The following are excerpts from John Wesley’s sermon, ‘On the Duty of Constant Communion.’ (To read the sermon in its entirety, please click here.)
I. I am to show that it is the duty of every Christian to receive the Lord’s Supper as often as he can.
1. The First reason why it is the duty of every Christian so to do is, because it is a plain command of Christ. That this is his command, appears from the words of the text, “Do this in remembrance of me:” By which, as the Apostles were obliged to bless, break, and give the bread to all that joined with them in holy things; so were all Christians obliged to receive those sign of Christ’s body and blood. Here, therefore, the bread and wine are commanded to be received, in remembrance of his death, to the end of the world. Observe, too, that this command was given by our Lord when he was just laying down his life for our sakes. They are, therefore, as it were, his dying words to all his followers.
2. A Second reason why every Christian should do this as often as he can, is, because the benefits of doing it are so great to all that do it in obedience to him; viz., the forgiveness of our past sins and the present strengthening and refreshing of our souls. In this world we are never free from temptations. Whatever way of life we are in, whatever our condition be, whether we are sick or well, in trouble or at ease, the enemies of our souls are watching to lead us into sin. And too often they prevail over us. Now, when we are convinced of having sinned against God, what surer way have we of procuring pardon from him, than the “showing forth the Lord’s death;” and beseeching him, for the sake of his Son’s sufferings, to blot out all our sins.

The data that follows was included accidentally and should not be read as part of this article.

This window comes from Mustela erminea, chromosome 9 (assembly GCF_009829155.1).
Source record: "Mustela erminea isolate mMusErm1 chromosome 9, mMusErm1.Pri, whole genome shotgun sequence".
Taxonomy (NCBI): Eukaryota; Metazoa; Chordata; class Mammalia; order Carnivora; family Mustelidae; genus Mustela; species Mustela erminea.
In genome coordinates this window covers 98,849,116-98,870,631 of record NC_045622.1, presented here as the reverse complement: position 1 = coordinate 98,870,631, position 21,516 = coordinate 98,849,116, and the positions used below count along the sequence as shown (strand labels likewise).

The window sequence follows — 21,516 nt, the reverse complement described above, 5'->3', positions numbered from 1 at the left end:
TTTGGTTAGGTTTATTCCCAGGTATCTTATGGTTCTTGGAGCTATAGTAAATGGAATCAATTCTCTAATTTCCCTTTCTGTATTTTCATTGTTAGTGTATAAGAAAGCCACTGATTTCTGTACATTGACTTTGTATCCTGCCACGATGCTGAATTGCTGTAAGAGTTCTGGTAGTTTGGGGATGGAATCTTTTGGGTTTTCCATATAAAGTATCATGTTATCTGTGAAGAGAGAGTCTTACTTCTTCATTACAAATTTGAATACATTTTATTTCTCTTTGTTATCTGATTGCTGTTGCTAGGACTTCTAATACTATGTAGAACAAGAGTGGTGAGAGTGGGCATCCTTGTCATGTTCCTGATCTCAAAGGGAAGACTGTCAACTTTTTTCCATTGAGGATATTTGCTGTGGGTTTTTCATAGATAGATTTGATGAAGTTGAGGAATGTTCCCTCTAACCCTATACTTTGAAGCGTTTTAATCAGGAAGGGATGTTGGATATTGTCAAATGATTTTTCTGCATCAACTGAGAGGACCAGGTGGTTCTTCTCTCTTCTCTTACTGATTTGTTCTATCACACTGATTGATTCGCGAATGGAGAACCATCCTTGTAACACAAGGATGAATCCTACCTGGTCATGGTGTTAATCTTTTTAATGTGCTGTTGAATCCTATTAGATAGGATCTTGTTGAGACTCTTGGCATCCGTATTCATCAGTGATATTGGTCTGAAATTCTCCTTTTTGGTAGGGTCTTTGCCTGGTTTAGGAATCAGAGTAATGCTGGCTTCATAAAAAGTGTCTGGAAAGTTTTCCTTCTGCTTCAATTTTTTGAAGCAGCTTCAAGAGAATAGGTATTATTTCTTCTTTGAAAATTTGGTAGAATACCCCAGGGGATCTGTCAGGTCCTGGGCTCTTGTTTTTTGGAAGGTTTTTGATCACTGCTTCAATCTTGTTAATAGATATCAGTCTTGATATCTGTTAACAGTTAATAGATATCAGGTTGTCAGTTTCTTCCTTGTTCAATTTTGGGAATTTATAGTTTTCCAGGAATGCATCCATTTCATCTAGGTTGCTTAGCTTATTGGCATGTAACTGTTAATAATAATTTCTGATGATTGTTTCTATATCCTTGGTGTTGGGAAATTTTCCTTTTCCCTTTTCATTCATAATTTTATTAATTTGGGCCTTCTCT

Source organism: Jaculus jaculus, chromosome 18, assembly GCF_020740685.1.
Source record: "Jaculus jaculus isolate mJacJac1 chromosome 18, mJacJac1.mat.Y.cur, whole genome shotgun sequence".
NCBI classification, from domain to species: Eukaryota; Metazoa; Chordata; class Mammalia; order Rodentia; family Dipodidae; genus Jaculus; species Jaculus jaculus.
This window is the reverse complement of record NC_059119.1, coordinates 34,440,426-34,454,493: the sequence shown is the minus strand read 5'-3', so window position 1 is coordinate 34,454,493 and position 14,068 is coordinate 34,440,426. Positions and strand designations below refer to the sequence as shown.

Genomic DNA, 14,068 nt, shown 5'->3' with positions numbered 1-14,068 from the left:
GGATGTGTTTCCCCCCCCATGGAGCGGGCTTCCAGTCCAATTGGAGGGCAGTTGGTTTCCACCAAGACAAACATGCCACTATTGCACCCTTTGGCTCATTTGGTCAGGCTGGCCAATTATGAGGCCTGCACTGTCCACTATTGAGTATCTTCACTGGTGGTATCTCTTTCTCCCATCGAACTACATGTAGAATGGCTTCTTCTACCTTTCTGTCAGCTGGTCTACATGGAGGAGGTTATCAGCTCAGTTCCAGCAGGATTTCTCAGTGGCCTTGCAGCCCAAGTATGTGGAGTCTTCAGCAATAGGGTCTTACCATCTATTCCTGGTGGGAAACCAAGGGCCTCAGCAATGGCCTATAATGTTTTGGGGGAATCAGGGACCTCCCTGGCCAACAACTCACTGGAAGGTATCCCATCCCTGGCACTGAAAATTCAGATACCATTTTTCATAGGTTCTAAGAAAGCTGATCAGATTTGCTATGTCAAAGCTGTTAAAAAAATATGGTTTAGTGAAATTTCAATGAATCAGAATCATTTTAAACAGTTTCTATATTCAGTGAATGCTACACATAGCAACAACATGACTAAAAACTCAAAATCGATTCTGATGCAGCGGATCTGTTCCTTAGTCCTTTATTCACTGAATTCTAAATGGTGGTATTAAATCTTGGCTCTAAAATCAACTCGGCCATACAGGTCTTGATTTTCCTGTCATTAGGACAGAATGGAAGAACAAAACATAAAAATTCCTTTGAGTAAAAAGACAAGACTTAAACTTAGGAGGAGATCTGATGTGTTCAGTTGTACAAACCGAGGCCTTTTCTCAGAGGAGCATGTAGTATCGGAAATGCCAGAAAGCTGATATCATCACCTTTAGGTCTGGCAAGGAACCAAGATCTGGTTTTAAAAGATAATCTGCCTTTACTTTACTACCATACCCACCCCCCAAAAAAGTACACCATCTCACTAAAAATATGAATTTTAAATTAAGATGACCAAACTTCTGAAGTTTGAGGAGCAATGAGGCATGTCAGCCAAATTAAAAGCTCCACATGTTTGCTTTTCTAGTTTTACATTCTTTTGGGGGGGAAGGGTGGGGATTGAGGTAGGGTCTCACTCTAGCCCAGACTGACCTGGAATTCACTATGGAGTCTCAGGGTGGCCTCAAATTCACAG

[...] 4. Let every one, therefore, who has either any desire to please God, or any love of his own soul, obey God, and consult the good of his own soul, by communicating every time he can; like the first Christians, with whom the Christian sacrifice was a constant part of the Lord’s day service. And for several centuries they received it almost every day: Four times a week always, and every saint’s day beside. Accordingly, those that joined in the prayers of the faithful never failed to partake of the blessed sacrament. What opinion they had of any who turned his back upon it, we may learn from that ancient canon: “If any believer join in the prayers of the faithful, and go away without receiving the Lord’s Supper, let him be excommunicated, as bringing confusion into the church of God.”
Today, as I observed the Eucharist at St. John’s Church, Harbourne, I experienced in a profound way what Wesley meant when he termed the sacrament a ‘means of grace.’ In and through the service of the table–which isn’t to say that the songs or message weren’t of quality (they were)–I experienced God’s grace in a rich, life-giving way.
The whole affair has me thinking about sacramental practices and what the church may forfeit by forgoing regular observances thereof. By placing so much importance on the songs and sermons, might we be unintentionally withholding what could be an incredible (tactile) experience of the grace of God?
While much more could be said, and while my mind is awhirl with thoughts, I’ll simply direct you to Wesley’s astute observations on the subject–a sermon entitled, ‘On the Duty of Constant Communion.’